Well it certainly was last week when I read the BBC report that a new UK peace index had worked out out that that I live in the country's least peaceful borough.
The index consists of 5 separate indicators:
- Homicides per 100,000 people
- Violent Crimes per 100,000 people
- Weapons Crime per 100,000 people
- Public Disorder Offences per 100,000 people (used as a proxy for fear of crime, rather than using data from the Crime Survey of England and Wales, which isn't (as far as I know) robust to local authority level, though it's certainly more accurate than recorded crime figures)
- Police Officers per 100,000 people (not including Policy Community Support Officers (PCSOs).)
Each of these 5 indicators is given a score from one to 5 depending on its value and then the indicators are weighted and combined to produce the overall index where 1 if low and 5 is high. The weights are as follows: Homicide 26.7%, Violent Crime 26.7%, Weapons Crime 13.3%, Public Disorder 13.3%, Police Officers 20.0%. So a fifth of the index is accounted for by police officer numbers. It isn't clear whether a high number of officers is considered good or bad, but it's worth noting that Lewisham borough contains Britain's largest police station, and this police station is located in Lewisham Central ward, which the report notes accounts for the majority of the crime recorded in Lewisham... Alarm bells are ringing already!
The method used to work out the index is pretty standard, but most other indices used in social research either have a lot more indicators feeding into them (eg the indices of deprivation have 38 separate indicators) or are based on a range data, eg Townsend and Carstairs scores. The Townsend score is made up of four variables from the Census:
- Unemployment as a percentage of those aged 16 and over who are economically active.
- Non-car ownership, as a percentage of all households.
- Non-home ownership as a percentage of all households.
- Household overcrowding.
- low social class
- lack of car ownership
- male unemployment
What you'll notice about these indices is that they contain variables that differ from each other in what they are trying to measure, though all cover different aspects of deprivation. The variables going into the peace index all relate to different types of crime. Nothing else (apart from the odd choice of police officer numbers) is considered.
The other thing that annoyed me about the peace index was its undue focus on the top and bottom areas. Lewisham and four other areas are picked out and discussed in detail. Lewisham's score was 4.529, Tower Hamlets 4.360. Lewisham's neighbouring boroughs of Southwark and Greenwich scored 4.314 and 4.002 respectively, yet these areas are not discussed at all, and no indication is given as to the confidence we can put on the figures. Confidence intervals are not shown, if they were calculated at all, so we have no idea whether or not the figure of 4.529 is statistically significantly different from the 4.494 scored by the second placed borough, Lambeth. My guess would be it is not, and one thing I would be willing to bet good money on is that these numbers will vary a lot by area on a year to year basis.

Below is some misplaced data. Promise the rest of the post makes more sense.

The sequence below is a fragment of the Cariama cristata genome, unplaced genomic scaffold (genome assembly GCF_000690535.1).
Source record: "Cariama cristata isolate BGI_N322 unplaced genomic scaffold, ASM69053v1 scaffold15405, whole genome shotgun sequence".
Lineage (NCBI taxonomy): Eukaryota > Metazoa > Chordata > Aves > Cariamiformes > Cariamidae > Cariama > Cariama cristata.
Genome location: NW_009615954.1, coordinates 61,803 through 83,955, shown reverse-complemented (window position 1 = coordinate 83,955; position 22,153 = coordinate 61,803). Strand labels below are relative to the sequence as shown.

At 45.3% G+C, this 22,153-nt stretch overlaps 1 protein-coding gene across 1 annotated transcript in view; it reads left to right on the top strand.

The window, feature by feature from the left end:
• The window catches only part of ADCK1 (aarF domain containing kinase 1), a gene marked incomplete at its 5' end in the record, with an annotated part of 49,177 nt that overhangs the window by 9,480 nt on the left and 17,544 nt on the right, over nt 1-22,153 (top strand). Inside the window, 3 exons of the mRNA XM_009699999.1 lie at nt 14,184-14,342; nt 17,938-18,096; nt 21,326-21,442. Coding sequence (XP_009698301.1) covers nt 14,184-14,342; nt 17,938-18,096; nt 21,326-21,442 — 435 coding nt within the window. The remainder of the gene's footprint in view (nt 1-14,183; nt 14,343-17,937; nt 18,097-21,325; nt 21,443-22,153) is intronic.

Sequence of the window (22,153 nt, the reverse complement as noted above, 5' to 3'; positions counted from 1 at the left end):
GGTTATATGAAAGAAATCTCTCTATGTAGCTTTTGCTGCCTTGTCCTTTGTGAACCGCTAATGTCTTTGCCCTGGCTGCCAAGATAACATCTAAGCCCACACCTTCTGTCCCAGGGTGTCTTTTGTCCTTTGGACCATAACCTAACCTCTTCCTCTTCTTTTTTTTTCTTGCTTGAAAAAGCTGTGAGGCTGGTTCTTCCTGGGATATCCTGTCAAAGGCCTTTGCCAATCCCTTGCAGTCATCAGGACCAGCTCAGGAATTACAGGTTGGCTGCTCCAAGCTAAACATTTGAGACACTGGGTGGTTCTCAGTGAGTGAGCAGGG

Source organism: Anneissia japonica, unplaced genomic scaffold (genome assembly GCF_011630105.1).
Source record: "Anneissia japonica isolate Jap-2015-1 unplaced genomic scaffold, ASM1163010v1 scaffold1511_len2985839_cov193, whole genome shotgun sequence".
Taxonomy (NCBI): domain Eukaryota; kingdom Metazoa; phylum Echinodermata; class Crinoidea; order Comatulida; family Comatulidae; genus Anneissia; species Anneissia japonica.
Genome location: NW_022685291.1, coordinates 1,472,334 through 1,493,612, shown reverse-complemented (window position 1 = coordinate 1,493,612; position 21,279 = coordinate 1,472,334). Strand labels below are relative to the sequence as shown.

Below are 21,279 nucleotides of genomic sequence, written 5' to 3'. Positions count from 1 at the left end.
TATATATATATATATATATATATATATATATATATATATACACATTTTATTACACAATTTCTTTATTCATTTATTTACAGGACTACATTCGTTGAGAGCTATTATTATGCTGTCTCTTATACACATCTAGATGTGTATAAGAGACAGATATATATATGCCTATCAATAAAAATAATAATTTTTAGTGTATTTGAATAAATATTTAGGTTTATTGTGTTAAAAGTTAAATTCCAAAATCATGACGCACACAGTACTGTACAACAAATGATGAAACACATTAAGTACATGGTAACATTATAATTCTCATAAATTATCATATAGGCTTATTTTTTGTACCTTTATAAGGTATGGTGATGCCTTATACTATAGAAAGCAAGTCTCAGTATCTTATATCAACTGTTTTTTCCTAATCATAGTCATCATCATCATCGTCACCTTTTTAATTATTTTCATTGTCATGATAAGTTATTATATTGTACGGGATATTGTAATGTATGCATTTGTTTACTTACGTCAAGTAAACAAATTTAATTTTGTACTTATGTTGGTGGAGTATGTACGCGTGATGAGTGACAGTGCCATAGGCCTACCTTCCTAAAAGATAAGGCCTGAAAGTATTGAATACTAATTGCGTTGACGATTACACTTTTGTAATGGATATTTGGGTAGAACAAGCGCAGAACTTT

Still, people love a league table, reliable or not, so the press and public were all over this story last week and of course Lewisham council's very own rentaquote was on hand to call for the Mayor's resignation over the figures. I'd argue that this is a disproportionate reaction and the Lewisham is no worse than other inner London areas. One of our local MPs, Heidi Alexander, has a more measured approach arguing that, "for most people, most of the time, Lewisham is a safe place to live." That doesn't mean that things shouldn't be done to tackle youth and gang-related crime, but these initiatives need to cross artificial borough-based boundaries and look across London for solutions, and this is where league tables simply do not help. Organisations such as the Jimmy Mizen foundation are working tremendously hard to put a stop to youth violence and these simply don't get a mention in the peace index report, which prefers to start its section on Lewisham with a reference to something which happened in 1977. By all means use data to start a debate, but at least make sure it's robust, and that you do your research into what's going on the ground now, before pontificating!
If this index is produced again next year, lets see just how different the figures are year-on-year before singling out Lewisham for criticism!